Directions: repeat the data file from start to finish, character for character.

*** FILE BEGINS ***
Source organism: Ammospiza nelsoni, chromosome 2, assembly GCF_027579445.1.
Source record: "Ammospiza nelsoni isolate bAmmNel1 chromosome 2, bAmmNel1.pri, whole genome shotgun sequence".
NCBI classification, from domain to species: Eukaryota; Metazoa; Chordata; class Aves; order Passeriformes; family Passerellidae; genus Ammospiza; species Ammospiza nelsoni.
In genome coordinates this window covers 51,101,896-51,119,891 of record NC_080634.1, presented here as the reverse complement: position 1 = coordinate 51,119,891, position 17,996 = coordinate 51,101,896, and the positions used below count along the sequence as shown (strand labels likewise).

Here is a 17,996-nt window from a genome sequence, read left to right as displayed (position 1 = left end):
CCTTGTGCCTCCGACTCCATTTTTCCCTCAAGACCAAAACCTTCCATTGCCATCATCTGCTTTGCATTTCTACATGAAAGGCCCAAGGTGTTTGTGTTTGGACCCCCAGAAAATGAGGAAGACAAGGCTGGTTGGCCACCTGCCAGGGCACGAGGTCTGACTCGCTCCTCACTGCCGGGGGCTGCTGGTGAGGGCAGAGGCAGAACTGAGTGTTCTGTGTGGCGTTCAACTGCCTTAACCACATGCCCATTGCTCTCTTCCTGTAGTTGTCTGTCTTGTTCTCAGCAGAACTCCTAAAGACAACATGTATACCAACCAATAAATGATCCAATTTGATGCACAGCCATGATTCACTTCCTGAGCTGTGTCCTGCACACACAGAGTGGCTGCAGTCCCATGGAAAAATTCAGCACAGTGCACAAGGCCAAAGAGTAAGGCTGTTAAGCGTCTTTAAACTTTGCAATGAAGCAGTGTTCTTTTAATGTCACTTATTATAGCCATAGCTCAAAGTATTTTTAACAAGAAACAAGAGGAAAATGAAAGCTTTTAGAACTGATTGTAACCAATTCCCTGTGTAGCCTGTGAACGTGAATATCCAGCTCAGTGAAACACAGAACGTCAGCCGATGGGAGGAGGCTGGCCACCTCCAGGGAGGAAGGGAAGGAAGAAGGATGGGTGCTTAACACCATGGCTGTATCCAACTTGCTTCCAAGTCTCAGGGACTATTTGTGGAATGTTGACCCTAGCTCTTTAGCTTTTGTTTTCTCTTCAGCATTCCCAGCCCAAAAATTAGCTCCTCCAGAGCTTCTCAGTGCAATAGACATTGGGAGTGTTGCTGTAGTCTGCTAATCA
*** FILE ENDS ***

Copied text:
Source organism: Ammospiza nelsoni, chromosome 2, assembly GCF_027579445.1.
Source record: "Ammospiza nelsoni isolate bAmmNel1 chromosome 2, bAmmNel1.pri, whole genome shotgun sequence".
NCBI classification, from domain to species: Eukaryota; Metazoa; Chordata; class Aves; order Passeriformes; family Passerellidae; genus Ammospiza; species Ammospiza nelsoni.
In genome coordinates this window covers 51,101,896-51,119,891 of record NC_080634.1, presented here as the reverse complement: position 1 = coordinate 51,119,891, position 17,996 = coordinate 51,101,896, and the positions used below count along the sequence as shown (strand labels likewise).

Here is a 17,996-nt window from a genome sequence, read left to right as displayed (position 1 = left end):
CCTTGTGCCTCCGACTCCATTTTTCCCTCAAGACCAAAACCTTCCATTGCCATCATCTGCTTTGCATTTCTACATGAAAGGCCCAAGGTGTTTGTGTTTGGACCCCCAGAAAATGAGGAAGACAAGGCTGGTTGGCCACCTGCCAGGGCACGAGGTCTGACTCGCTCCTCACTGCCGGGGGCTGCTGGTGAGGGCAGAGGCAGAACTGAGTGTTCTGTGTGGCGTTCAACTGCCTTAACCACATGCCCATTGCTCTCTTCCTGTAGTTGTCTGTCTTGTTCTCAGCAGAACTCCTAAAGACAACATGTATACCAACCAATAAATGATCCAATTTGATGCACAGCCATGATTCACTTCCTGAGCTGTGTCCTGCACACACAGAGTGGCTGCAGTCCCATGGAAAAATTCAGCACAGTGCACAAGGCCAAAGAGTAAGGCTGTTAAGCGTCTTTAAACTTTGCAATGAAGCAGTGTTCTTTTAATGTCACTTATTATAGCCATAGCTCAAAGTATTTTTAACAAGAAACAAGAGGAAAATGAAAGCTTTTAGAACTGATTGTAACCAATTCCCTGTGTAGCCTGTGAACGTGAATATCCAGCTCAGTGAAACACAGAACGTCAGCCGATGGGAGGAGGCTGGCCACCTCCAGGGAGGAAGGGAAGGAAGAAGGATGGGTGCTTAACACCATGGCTGTATCCAACTTGCTTCCAAGTCTCAGGGACTATTTGTGGAATGTTGACCCTAGCTCTTTAGCTTTTGTTTTCTCTTCAGCATTCCCAGCCCAAAAATTAGCTCCTCCAGAGCTTCTCAGTGCAATAGACATTGGGAGTGTTGCTGTAGTCTGCTAATCA